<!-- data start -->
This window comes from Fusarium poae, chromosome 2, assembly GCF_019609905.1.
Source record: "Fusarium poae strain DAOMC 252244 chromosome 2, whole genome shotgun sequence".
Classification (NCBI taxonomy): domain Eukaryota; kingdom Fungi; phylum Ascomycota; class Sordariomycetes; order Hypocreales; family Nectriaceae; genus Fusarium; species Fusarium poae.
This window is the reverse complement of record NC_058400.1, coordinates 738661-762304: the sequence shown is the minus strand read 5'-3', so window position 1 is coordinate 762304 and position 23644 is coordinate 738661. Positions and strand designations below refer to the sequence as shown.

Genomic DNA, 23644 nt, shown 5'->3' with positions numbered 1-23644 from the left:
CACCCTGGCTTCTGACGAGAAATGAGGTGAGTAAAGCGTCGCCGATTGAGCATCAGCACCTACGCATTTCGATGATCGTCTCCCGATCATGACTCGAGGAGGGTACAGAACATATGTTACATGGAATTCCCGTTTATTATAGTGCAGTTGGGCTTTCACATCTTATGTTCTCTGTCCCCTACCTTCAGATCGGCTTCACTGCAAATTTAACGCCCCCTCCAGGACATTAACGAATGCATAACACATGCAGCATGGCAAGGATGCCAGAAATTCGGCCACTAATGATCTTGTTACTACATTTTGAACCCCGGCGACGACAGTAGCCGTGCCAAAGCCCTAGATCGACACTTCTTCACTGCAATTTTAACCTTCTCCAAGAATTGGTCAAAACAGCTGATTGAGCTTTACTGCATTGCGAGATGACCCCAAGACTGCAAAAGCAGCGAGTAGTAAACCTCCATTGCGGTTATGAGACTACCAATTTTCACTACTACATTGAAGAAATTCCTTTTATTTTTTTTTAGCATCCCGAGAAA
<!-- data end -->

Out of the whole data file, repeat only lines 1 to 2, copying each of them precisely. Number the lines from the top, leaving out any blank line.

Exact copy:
This window comes from Fusarium poae, chromosome 2, assembly GCF_019609905.1.
Source record: "Fusarium poae strain DAOMC 252244 chromosome 2, whole genome shotgun sequence".